Representative Poetry Online

Random Poem of the Day

2in cool, dim lane, where evening
3comes like a procession through the aisles at passion-tide,
4filling the church with quiet prayer dressed in white.
5We have known no hills where sea-winds sweep up the thyme perfume,
6and crush it against our nostrils, as we stand by hump-backed trees.
7We have felt no willow leaves pluck us timidly
8as we pass on slack rivers;
9a kiss, and a stealing away, like a lover who dares no more.
10For we are the walkers on pavement,
11who go grey-faced and given-up through the rain;
12with our twice turned collars crinkled,
13and the patches bunched coarsely in our crotches.
14They have gashed the lands with cities,
15and gone away afraid when the wounds turned blue.
16Beauty has crept into the shelves of squat buildings,
17to stare out strangely at us from the pages of Keats,
18and the wan and wishful Georgian leaves.
19These are our birthright, smoke and angry steel,
20and long stern rows of stone, and wheels.
21We are left with the churches, the red-necked men who eat oysters,
22and stand up to talk at us in the approved manner.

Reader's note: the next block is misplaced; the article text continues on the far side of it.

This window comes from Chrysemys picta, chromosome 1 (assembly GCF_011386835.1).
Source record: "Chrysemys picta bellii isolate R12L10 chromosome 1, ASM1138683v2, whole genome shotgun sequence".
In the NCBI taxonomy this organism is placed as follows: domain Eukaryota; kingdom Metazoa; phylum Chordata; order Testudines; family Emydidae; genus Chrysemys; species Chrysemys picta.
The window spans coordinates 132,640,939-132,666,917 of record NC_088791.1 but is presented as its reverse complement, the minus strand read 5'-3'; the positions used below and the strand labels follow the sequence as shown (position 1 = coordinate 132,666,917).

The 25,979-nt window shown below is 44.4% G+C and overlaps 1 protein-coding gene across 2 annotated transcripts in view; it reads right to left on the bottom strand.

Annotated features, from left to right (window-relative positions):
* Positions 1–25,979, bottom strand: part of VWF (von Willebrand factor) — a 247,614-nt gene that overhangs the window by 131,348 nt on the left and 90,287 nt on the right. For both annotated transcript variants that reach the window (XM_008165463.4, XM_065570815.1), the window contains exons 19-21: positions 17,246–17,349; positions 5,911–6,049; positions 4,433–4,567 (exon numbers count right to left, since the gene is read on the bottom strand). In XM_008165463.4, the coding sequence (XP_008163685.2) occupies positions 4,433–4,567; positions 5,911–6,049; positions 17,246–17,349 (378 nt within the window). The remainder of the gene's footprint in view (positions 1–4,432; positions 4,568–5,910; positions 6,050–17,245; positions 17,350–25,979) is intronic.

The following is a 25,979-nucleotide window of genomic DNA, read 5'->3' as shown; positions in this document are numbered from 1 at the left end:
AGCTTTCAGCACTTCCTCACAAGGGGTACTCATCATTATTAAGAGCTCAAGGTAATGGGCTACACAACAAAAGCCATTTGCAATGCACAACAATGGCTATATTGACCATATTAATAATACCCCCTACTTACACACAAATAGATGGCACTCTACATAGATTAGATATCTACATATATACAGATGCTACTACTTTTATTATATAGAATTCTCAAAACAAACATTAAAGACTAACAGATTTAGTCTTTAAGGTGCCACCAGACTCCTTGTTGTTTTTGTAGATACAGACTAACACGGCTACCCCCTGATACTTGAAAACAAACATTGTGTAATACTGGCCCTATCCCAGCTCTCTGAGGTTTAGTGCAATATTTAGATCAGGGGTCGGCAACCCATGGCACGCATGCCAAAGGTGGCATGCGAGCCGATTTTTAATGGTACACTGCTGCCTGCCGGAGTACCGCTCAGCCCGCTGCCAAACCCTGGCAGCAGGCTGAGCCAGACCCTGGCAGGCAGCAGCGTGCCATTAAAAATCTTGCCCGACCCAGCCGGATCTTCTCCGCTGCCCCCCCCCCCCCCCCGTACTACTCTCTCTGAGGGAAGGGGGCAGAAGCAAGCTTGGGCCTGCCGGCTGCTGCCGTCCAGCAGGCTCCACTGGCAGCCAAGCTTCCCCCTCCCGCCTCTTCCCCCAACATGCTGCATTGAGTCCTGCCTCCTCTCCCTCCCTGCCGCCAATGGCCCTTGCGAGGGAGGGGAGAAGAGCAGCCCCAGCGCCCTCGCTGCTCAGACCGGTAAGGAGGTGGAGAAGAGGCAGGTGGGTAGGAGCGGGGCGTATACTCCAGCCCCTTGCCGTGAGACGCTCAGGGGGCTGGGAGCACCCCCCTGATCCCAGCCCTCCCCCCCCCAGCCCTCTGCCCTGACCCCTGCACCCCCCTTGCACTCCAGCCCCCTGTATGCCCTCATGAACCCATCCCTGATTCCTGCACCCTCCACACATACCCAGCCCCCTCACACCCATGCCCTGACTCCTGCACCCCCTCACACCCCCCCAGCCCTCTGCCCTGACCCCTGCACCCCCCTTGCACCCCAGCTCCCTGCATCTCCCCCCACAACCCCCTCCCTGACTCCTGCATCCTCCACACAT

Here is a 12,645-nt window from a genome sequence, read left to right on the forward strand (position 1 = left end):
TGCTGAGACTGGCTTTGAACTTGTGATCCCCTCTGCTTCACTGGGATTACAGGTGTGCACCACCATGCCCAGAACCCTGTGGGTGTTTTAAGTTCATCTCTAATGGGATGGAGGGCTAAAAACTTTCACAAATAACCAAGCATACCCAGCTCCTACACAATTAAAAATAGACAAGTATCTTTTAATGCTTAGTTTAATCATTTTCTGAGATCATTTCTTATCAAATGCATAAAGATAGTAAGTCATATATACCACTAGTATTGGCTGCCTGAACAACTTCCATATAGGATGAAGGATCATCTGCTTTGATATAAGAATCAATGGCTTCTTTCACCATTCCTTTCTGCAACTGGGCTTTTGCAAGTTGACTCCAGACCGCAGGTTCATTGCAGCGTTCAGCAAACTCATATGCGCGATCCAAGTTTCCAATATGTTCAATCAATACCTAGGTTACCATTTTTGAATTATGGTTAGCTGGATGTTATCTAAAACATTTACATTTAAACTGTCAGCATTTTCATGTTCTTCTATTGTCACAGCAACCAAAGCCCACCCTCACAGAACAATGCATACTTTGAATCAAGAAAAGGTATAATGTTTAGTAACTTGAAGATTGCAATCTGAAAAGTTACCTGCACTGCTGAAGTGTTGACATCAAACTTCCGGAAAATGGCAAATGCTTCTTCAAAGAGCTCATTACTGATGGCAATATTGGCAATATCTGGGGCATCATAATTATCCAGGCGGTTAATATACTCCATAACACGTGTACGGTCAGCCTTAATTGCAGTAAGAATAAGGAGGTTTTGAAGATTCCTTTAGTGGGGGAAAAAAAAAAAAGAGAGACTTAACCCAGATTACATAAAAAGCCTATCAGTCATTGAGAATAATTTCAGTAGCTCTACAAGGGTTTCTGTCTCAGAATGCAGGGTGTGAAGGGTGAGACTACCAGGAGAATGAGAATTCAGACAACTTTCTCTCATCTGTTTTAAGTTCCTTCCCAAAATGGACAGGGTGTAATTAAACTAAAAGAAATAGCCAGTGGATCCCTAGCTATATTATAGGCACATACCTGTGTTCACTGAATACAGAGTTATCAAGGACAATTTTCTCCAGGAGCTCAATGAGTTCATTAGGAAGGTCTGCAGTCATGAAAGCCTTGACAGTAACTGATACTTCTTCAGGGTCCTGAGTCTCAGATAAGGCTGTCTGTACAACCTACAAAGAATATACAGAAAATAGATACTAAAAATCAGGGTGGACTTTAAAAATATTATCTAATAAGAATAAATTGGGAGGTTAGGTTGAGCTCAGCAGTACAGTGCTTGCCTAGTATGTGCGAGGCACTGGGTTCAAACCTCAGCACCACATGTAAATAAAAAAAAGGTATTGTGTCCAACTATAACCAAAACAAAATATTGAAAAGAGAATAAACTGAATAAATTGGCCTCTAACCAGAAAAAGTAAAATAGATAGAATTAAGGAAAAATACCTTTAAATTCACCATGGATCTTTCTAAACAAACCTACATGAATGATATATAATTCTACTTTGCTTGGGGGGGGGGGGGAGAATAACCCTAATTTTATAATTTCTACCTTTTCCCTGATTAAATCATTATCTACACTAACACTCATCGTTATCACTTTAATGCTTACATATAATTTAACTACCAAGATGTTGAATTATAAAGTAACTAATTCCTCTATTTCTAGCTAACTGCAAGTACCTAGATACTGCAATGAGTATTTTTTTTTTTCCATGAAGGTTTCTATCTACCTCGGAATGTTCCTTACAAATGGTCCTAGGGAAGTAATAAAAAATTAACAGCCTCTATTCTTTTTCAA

23We are left with the politicians who think poorly of us,
24and who stand back with chaos in their pale old eyes
25whimpering, “That is not what we wanted. No,
26it was not to have gone that way.”
27They are very old, but we have been very ill,
28and cannot yet send them away.
29But there are things that still matter, something yet within us:
30nights of love, bread and the kids,
31and the cheek of the woman next door,
32thoughts that glitter sometimes like a ruby on a mud-flat,
33dreams that stir, and remind us of our blood.
34Though the cities straddle the land like giants, holding us, away,
35we know they will topple some day,
36and will lie over the land, dissolving and giving off gases.
37But a wind will spring up to carry the smells away
38and the earth will suck off the liquids and the crumbling flesh,
39and on the bleached bones, when the sun shines,
40we shall begin to build.


1] Cf. John Keats' "Ode to a Nightingale." Back to Line